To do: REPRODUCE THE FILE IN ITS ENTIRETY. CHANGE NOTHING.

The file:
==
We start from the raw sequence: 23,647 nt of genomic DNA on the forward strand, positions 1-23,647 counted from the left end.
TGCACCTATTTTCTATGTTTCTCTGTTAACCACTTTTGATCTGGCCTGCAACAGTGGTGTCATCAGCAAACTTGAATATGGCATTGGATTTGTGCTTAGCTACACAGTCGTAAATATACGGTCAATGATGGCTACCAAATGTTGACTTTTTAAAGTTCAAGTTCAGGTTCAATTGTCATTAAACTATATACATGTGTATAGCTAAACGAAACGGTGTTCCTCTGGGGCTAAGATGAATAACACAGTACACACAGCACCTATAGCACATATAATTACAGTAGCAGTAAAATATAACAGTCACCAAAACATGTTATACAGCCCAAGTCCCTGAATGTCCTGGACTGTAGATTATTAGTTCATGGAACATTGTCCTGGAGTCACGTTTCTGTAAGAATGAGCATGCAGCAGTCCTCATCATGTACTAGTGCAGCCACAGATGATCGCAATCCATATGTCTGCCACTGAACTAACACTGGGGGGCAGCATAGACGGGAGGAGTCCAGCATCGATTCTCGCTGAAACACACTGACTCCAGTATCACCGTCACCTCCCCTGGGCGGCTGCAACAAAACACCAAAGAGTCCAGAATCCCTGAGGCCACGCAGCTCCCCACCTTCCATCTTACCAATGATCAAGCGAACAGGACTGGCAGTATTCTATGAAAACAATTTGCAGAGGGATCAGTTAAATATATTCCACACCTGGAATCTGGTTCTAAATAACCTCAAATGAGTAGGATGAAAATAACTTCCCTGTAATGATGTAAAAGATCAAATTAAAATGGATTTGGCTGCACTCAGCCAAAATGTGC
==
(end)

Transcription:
We start from the raw sequence: 23,647 nt of genomic DNA on the forward strand, positions 1-23,647 counted from the left end.
TGCACCTATTTTCTATGTTTCTCTGTTAACCACTTTTGATCTGGCCTGCAACAGTGGTGTCATCAGCAAACTTGAATATGGCATTGGATTTGTGCTTAGCTACACAGTCGTAAATATACGGTCAATGATGGCTACCAAATGTTGACTTTTTAAAGTTCAAGTTCAGGTTCAATTGTCATTAAACTATATACATGTGTATAGCTAAACGAAACGGTGTTCCTCTGGGGCTAAGATGAATAACACAGTACACACAGCACCTATAGCACATATAATTACAGTAGCAGTAAAATATAACAGTCACCAAAACATGTTATACAGCCCAAGTCCCTGAATGTCCTGGACTGTAGATTATTAGTTCATGGAACATTGTCCTGGAGTCACGTTTCTGTAAGAATGAGCATGCAGCAGTCCTCATCATGTACTAGTGCAGCCACAGATGATCGCAATCCATATGTCTGCCACTGAACTAACACTGGGGGGCAGCATAGACGGGAGGAGTCCAGCATCGATTCTCGCTGAAACACACTGACTCCAGTATCACCGTCACCTCCCCTGGGCGGCTGCAACAAAACACCAAAGAGTCCAGAATCCCTGAGGCCACGCAGCTCCCCACCTTCCATCTTACCAATGATCAAGCGAACAGGACTGGCAGTATTCTATGAAAACAATTTGCAGAGGGATCAGTTAAATATATTCCACACCTGGAATCTGGTTCTAAATAACCTCAAATGAGTAGGATGAAAATAACTTCCCTGTAATGATGTAAAAGATCAAATTAAAATGGATTTGGCTGCACTCAGCCAAAATGTGC